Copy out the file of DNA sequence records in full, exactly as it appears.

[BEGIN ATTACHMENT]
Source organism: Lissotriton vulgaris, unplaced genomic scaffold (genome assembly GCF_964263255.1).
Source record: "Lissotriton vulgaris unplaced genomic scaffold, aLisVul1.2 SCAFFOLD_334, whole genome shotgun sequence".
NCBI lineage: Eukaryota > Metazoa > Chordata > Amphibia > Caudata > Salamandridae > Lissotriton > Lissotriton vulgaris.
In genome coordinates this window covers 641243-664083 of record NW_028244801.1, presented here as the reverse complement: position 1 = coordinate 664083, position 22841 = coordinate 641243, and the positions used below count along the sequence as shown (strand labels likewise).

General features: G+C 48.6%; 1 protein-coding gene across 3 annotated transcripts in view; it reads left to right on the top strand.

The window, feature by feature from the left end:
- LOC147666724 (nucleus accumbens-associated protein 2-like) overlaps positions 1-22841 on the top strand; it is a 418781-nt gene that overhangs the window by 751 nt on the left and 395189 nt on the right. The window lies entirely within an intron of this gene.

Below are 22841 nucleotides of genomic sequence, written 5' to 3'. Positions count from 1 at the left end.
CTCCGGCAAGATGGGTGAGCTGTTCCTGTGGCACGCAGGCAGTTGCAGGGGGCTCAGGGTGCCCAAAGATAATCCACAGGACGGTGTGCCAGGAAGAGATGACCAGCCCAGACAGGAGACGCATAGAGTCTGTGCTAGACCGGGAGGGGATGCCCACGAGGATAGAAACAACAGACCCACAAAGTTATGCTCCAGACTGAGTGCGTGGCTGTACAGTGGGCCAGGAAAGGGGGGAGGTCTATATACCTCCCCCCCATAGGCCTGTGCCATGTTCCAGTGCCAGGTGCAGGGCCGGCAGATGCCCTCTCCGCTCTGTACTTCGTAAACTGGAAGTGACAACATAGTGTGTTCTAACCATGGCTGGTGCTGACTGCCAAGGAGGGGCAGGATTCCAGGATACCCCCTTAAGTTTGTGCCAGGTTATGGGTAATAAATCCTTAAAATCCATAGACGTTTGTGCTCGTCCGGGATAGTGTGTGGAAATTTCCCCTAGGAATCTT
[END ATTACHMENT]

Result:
Source organism: Lissotriton vulgaris, unplaced genomic scaffold (genome assembly GCF_964263255.1).
Source record: "Lissotriton vulgaris unplaced genomic scaffold, aLisVul1.2 SCAFFOLD_334, whole genome shotgun sequence".
NCBI lineage: Eukaryota > Metazoa > Chordata > Amphibia > Caudata > Salamandridae > Lissotriton > Lissotriton vulgaris.
In genome coordinates this window covers 641243-664083 of record NW_028244801.1, presented here as the reverse complement: position 1 = coordinate 664083, position 22841 = coordinate 641243, and the positions used below count along the sequence as shown (strand labels likewise).

General features: G+C 48.6%; 1 protein-coding gene across 3 annotated transcripts in view; it reads left to right on the top strand.

The window, feature by feature from the left end:
- LOC147666724 (nucleus accumbens-associated protein 2-like) overlaps positions 1-22841 on the top strand; it is a 418781-nt gene that overhangs the window by 751 nt on the left and 395189 nt on the right. The window lies entirely within an intron of this gene.

Below are 22841 nucleotides of genomic sequence, written 5' to 3'. Positions count from 1 at the left end.
CTCCGGCAAGATGGGTGAGCTGTTCCTGTGGCACGCAGGCAGTTGCAGGGGGCTCAGGGTGCCCAAAGATAATCCACAGGACGGTGTGCCAGGAAGAGATGACCAGCCCAGACAGGAGACGCATAGAGTCTGTGCTAGACCGGGAGGGGATGCCCACGAGGATAGAAACAACAGACCCACAAAGTTATGCTCCAGACTGAGTGCGTGGCTGTACAGTGGGCCAGGAAAGGGGGGAGGTCTATATACCTCCCCCCCATAGGCCTGTGCCATGTTCCAGTGCCAGGTGCAGGGCCGGCAGATGCCCTCTCCGCTCTGTACTTCGTAAACTGGAAGTGACAACATAGTGTGTTCTAACCATGGCTGGTGCTGACTGCCAAGGAGGGGCAGGATTCCAGGATACCCCCTTAAGTTTGTGCCAGGTTATGGGTAATAAATCCTTAAAATCCATAGACGTTTGTGCTCGTCCGGGATAGTGTGTGGAAATTTCCCCTAGGAATCTT